“Life´s not about running away from the rainstorm, but learning to dance in the rain” is what I suddenly thought when we were caught in a heavy rainstorm in the Tapanti National Park. Our outing had started with a beautiful sunny day, but this being the rainy season, I knew our day would involve rain at some point.
The Tapanti National Park sits alongside a series of parks that form the largest continental protected wilderness area, extending from southern Costa Rica into Panama. I love going there, the vibe of the forest is totally different from the forests in the Central Valley. The road to the entrance of the park is about 2 miles south of Orosi on 224, look for a sign. Once on the dirt road, (which is pretty good shape) if you come to a town, in less than a mile, named Rio Macho, your on the right road.
If you have never visited Costa Rica, you may be wondering why I´m giving these odd directions. Not many things are marked here, roads, streets, towns, etc., so the only way to give directions is to say “So much from this place” or “When you see this turn left”. A tip on Costa Rican etiquette, when you stop to ask for directions; first say “Buenas” (good day), then proceed to ask for directions. When the person is done giving you directions, smile and say “Gracias”. I’d say it’s worth your while being polite on this point, you don’t want to be wrongly sent to kingdom come because of your lack of manners.
As we entered the park, we were greeted with Morpho butterflies, but were unsuccessful in photographing them. They are more elusive than other butterflies. Oncidium orchids over hung the road. People here call them “rain of gold” because of their abundant golden flowers.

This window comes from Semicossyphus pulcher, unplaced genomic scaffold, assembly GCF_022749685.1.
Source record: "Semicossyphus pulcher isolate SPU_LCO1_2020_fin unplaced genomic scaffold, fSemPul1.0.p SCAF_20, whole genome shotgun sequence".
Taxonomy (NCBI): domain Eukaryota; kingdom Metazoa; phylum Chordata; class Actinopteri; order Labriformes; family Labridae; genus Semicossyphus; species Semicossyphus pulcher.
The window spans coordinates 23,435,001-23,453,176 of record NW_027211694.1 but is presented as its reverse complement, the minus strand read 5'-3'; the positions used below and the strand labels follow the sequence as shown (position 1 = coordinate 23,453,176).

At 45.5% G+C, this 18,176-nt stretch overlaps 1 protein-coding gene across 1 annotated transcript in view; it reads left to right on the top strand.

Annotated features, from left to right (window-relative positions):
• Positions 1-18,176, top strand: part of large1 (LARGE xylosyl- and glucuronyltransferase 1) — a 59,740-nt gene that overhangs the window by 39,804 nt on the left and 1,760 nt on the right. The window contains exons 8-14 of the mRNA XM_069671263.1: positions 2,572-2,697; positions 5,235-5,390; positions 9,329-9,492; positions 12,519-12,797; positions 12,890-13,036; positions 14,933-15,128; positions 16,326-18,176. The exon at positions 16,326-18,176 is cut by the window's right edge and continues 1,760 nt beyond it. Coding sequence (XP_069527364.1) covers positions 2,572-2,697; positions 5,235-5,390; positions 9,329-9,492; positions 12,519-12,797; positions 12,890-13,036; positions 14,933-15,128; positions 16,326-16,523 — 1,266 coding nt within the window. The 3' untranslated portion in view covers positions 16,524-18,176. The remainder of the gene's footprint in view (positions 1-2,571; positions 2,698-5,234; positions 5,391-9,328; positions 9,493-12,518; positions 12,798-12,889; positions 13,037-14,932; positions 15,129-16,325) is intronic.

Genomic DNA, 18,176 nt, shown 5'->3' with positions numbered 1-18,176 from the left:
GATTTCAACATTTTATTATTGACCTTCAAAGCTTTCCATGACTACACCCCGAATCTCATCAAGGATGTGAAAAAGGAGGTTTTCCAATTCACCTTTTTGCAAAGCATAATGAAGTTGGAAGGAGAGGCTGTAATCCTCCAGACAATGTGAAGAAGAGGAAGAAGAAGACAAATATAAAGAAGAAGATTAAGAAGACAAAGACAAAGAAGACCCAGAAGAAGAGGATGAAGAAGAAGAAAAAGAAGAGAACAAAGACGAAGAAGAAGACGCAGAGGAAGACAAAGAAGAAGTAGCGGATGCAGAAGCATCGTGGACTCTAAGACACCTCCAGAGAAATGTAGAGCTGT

Something I find fascinating and were also hanging over the road, are the nests made by Oropendula birds. Oropendulas belong to the blackbird family and nest in colonies. They´re about the size of a crow, so their nests are somewhat big and hang from trees.
The park has several paths for hiking, we decided to go down the “Sendero La Catarata” path. The day was so sunny I left our raincoats in the car thinking it wouldn’t rain for awhile. The path has views of a very large water fall, I´d say it´s at least 100 meters long.
As we wound down to the river, we crossed over several creeks.
The river was a beautiful blue color with clear water.
We climbed through the rocks up the river and as we were taking pictures I could hear thunder in the distance.
But since the weather has been funny, I thought maybe it won’t rain too hard. When it did start to rain, we slowly began to make our way through the rocks to the head of the trail. I am somewhat weary of rivers here, especially if I’m in a place where I can’t easily get to the shore. During certain times of year the rains are torrential here. They usually start up the mountains, so even though it´s not raining where you are at, the river can suddenly rise. I’ve been witness to this, so look for signs as to how far the river has risen with the rains from the day before.
As we walked along the path to our car, the heavy forest shielded us from the rain. But suddenly we could hear the heavy downpour approaching and began to run to avoid my daughters photographic equipment getting wet. At some point I was left behind and was met with the torrential rain. I don´t think a raincoat would of even shielded me. Why I began to run, I don´t know, maybe because we are taught to run out of the rain. But at some point I thought “What is the point? What am I running from?”. I stopped, looked up into the trees and enjoyed the rain falling on my face. This is when I thought, “Life is not running away from the rainstorm, but learning to dance in the rain”. This is something I have tried to apply in my life. Instead of fighting, finding something positive out of the moment.
I continued to trudge back up the path in my water logged jeans. As I neared the end of the path, I could see my second son coming toward me with an umbrella he had gotten out of the car. We both began to laugh at the absurdity of it